Misbehaviour in public office, whether, as a matter of law it amounts to corruption or not, is recognised to be a threat to the internal security of democracies. Ultimately, internal security, in Gibraltar, is the constitutional responsibility of the Governor. Regrettably, Gibraltar, contrary to the position in the U.K., has no rules or law to govern conduct in public office, save at the extreme, namely, the criminal offence of bribery, a crime which in Gibraltar remains largely unmonitored, and so underdetected.

As it happens, what may be considered behaviour in public office that falls short of what may be acceptable, even after departure from a ministerial position, is being examined in the UK, although, it seems, no existing rules or laws have been broken. Following a recent press outcry involving certain acts of past Prime Minister, David Cameron, in his capacity as an adviser to a private sector company, a public Inquiry has been set up.


In the UK there exists extensive rules relating to the conduct of MPs and a Ministerial Code, as well as laws governing lobbying. Gibraltar has no such rules or laws, despite the smallness and closeness of our society, and regardless of the tight connections that, it is well-known, exist between governments and private businesses and professionals.

The code of conduct for MPs in the UK is extensive. The Ministerial Code builds on these.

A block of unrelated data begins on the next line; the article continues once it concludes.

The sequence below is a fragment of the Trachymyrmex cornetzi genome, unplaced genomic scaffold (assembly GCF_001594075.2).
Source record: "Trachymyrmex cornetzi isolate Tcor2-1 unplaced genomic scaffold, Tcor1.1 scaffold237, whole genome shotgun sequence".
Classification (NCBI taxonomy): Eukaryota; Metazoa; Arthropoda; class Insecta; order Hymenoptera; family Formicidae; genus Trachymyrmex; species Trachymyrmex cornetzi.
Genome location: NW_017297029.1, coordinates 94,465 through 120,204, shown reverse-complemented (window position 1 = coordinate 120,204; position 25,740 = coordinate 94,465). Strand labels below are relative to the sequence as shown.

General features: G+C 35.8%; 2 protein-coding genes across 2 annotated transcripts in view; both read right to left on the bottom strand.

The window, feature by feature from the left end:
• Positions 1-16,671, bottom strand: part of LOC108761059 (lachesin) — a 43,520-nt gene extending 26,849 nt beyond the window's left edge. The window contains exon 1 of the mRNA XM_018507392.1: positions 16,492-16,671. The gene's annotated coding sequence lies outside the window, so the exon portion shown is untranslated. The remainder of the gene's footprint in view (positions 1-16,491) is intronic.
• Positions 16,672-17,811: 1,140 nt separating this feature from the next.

A code of conduct for MPs and a Ministerial Code for Gibraltar were published some years back, but no progress has been made to implement these. A review of what has been published, however, shows the inadequacy of the proposed rules. Therefore, even if enacted, Gibraltar would still be falling very far short of accepted international standards.


The suggested Gibraltar rules to govern the conduct of MPs are meagre, to be polite. The Gibraltar Ministerial Code, therefore, cannot build on these. Further, that Ministerial Code, whilst based on the UK’s Ministerial Code, conveniently skips important and pertinent provisions.

There are no laws or rules governing lobbying in Gibraltar, and none are currently proposed.

To make matters worse on all these fronts, the GSLP-Liberal Government has gone back on its promise to set up an Anti-Corruption Commission.

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